This is the conclusion of my three part series on governing taxonomies. This post will wrap up the series with some next steps for you to take to let your taxonomy flourish.


In my last post I presented Part 2 of this series, focusing on the maintenance of a taxonomy: how to update, edit and maintain the taxonomy once it’s being used in your company. This was the largest of the three posts, and contained the most “how to” information for keeping your taxonomy up to date and relevant.

As I’ve pointed out in the past two posts, taxonomy governance is organized into three main areas:

  • Taxonomy Development (the first post)
  • Taxonomy Maintenance (the last post)
  • Taxonomy Growth (this post)

I realize that these posts ask a lot more questions than they answer, but I think that’s the point. I’ve got “answers” for all these questions, but they do vary from company to company. When I consult with clients, it’s about answering these important questions to make sure we’re covering all aspects of taxonomy governance.

As I said in previous posts, this will eventually become a white paper that I will make available to you. In the meantime, here’s the third of three sections on taxonomy governance: Taxonomy Growth.

Exploring Your Taxonomy's Potential

Technology (how to grow your taxonomy using technology)

  • Features -- what features of the taxonomy management tool or the enterprise systems can be optimized to improve the capabilities of the taxonomy?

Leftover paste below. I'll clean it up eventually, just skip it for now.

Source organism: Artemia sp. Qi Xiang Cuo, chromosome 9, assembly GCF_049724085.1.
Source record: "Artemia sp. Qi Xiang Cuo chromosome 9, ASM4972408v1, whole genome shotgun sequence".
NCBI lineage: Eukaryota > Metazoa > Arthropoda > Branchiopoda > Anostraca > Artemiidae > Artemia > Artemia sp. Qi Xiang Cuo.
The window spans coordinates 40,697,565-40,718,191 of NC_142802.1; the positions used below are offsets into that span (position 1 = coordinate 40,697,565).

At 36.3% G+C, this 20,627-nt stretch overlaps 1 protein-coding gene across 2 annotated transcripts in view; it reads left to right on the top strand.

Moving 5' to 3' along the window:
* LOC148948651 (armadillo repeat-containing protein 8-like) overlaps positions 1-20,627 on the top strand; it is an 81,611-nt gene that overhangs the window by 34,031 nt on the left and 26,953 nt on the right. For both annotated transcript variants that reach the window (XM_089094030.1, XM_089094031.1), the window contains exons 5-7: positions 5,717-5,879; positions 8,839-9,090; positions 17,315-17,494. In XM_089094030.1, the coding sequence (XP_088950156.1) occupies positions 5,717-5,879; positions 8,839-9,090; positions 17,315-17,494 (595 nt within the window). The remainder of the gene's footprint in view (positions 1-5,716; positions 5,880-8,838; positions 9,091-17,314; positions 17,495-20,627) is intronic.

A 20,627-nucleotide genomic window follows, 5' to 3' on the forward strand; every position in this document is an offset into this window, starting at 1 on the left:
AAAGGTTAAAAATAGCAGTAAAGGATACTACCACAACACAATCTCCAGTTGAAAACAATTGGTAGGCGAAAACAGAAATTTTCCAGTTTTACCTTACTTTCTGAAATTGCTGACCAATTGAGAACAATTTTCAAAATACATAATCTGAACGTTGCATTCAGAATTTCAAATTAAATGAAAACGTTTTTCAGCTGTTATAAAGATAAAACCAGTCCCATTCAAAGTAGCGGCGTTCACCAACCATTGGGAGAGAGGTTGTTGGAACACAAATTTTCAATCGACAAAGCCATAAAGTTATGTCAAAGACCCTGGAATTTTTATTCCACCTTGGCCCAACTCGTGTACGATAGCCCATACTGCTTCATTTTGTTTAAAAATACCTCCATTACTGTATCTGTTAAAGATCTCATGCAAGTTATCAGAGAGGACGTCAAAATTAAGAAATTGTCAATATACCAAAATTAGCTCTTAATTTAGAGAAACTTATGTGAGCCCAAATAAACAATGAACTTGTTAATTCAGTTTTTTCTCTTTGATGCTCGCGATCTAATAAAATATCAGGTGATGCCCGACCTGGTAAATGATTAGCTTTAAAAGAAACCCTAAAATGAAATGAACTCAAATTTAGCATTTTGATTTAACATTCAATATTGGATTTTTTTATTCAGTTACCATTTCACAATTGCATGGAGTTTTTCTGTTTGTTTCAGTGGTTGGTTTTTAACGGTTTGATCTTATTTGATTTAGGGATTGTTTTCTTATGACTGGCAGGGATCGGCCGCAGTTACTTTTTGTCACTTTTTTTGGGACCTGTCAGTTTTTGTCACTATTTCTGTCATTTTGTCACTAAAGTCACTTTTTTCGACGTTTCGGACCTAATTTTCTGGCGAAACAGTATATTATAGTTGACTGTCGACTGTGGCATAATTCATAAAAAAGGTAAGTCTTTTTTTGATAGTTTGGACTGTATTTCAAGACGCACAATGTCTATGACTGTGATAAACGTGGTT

• Capabilities -- what can the taxonomy do to improve the overall capabilities of the systems it integrates into?
  • Growth -- how can the taxonomy grow to be more effective and cover more of the enterprise?
  • Upgrades -- what kinds of upgrades are needed to the technologies that either manage or integrate with the taxonomy?

Cross channel (using taxonomies across multiple business areas of your company)

  • Online -- what can a taxonomy do to integrate multiple online business channels?
  • Offline -- how does the taxonomy get used to integrate offline resources with online business channels?
  • Sales -- how can a taxonomy be used by sales personnel to increase sales?
  • Efficiencies -- what can the taxonomy do to increase business process efficiencies?

Relationships (ways that your taxonomy can be politically tied to other groups in your company)

  • Promotion -- how can the taxonomy be used to promote products and ideas to internal and external customers?
  • Business groups -- how can taxonomies be used by different business groups to enhance capabilities?
  • Evangelism -- how does evangelizing the taxonomy increase its value in the enterprise?
  • Opportunities -- what kinds of new opportunities can the taxonomy enable within the enterprise?

Ontology (the next logical step to use your taxonomy in new and profitable ways)

  • Definition -- how can taxonomies enhanced by creating semantic relationships between terms?
  • Utilizing taxonomies -- how can taxonomies evolve into ontologies that can be used across the enterprise?
  • Development -- why is it necessary to create a series of defined conceptual relationships?
  • Technology -- how is the ontology managed and extended?

Editor's Note: To read the first in Mike Doane's Taxonomy Governance series:

--  Taxonomy Governance: Why You Need It, How It's Done